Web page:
When someone of color points out a racial bias, they are most likely correct. When interacting with people of color, they are much more likely to be aware of your bias – one they have consciously experienced countless times – than you are.  Could they be wrong?  Certainly.  However, it is more likely you were unaware of your bias.  Immediately responding “I was not being racist,” without carefully reflecting on their perception, may actually suggest another unconscious racial bias – people of color should not correct white people.

Being unconscious of a racial bias is not an excuse. An unconscious bias is not less problematic than a conscious bias.  It is just the opposite. An unconscious bias is much more dangerous.  You can address a conscious bias, but an unconscious racial bias can repeatedly do damage.  When someone makes you aware of a racial bias, don’t say, “I didn’t mean to be racist” as if this excuses your behavior.  If you were unconsciously standing on someone’s toes, you were still causing them pain.  The proper response, when a racial bias is exposed, is always an apology.

For every racial bias of which you are aware, you can assume there are several of which you are not. The racial bias of which you aware is usually the tip of an iceberg.  Therefore, when you become conscious of a racial bias, it is always worthwhile to dig a little deeper in your own psyche.  For this reason, having an unconscious bias challenged need not be understood as an attack on your character.  You are being offered an opportunity to better understand yourself.  Exposing one racial bias may allow you to become conscious of others.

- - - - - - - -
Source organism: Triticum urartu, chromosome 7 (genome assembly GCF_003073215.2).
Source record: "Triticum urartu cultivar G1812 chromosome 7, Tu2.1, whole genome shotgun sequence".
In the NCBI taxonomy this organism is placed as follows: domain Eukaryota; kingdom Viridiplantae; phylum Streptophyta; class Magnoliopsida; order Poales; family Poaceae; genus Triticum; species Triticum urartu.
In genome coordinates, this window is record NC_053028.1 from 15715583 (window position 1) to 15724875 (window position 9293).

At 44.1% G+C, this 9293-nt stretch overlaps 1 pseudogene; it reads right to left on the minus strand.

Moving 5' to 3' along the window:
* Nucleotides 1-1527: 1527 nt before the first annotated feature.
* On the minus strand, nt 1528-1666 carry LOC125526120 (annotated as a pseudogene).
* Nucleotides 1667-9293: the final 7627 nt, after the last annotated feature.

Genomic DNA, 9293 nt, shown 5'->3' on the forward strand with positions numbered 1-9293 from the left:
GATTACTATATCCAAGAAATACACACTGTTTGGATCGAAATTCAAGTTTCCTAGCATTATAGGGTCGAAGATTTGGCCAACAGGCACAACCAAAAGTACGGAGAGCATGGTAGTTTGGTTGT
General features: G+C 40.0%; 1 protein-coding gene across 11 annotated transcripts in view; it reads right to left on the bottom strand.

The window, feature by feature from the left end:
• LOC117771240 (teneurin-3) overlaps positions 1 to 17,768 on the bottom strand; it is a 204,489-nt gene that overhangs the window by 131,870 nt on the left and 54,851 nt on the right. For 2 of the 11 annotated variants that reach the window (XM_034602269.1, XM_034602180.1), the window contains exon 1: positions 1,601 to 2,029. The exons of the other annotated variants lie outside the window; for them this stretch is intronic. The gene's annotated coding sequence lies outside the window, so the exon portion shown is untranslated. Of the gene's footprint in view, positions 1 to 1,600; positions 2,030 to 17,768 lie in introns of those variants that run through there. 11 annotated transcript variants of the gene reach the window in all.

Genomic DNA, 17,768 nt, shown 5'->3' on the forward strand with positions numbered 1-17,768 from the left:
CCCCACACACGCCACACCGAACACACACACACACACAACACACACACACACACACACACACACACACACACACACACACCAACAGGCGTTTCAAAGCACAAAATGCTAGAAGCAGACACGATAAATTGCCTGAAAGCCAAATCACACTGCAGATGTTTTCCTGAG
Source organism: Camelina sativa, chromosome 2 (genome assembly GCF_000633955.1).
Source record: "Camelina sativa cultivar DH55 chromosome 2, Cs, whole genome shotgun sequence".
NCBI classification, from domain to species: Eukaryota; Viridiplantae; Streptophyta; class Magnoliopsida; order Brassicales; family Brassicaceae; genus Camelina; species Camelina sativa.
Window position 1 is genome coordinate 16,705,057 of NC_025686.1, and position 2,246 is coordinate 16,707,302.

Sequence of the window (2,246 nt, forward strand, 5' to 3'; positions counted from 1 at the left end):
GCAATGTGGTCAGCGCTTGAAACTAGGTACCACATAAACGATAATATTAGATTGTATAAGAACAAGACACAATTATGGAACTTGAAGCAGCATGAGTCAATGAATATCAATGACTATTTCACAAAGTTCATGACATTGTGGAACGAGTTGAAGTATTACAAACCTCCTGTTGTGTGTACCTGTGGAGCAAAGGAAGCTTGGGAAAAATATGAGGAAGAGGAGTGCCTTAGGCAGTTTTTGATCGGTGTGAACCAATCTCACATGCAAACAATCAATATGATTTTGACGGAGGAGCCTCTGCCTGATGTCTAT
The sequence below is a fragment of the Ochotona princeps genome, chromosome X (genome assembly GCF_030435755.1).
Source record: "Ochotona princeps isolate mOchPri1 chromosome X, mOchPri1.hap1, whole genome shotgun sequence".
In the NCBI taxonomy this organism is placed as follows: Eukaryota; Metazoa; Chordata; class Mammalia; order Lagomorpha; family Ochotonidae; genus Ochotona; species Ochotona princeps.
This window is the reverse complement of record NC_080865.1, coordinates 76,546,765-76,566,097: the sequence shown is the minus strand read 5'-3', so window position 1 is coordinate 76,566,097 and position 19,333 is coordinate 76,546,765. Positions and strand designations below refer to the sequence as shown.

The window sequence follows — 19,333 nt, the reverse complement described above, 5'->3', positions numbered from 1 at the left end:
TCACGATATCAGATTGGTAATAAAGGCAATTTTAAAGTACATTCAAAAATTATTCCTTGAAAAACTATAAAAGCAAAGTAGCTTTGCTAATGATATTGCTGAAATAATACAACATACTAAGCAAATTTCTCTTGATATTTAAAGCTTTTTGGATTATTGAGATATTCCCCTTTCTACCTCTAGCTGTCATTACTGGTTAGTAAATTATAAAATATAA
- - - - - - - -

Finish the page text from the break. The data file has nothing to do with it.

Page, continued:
In any interaction with a person of color or discussion about racism, it is best to assume you will be bringing some unconscious racial bias into the interaction or discussion. Assuming your interactions or discussions will be free of racial bias is arrogant. Accepting the likelihood that you will be acting out of your racial biases allows you to be receptive, rather than defensive, if someone challenges your attitudes or actions.  Remember, the person of color – based on many encounters with white people – already assumes you have conscious or unconscious racial bias.  They don’t expect you to be unbiased.  They expect you to respond to any challenge with defensiveness.  Surprise them.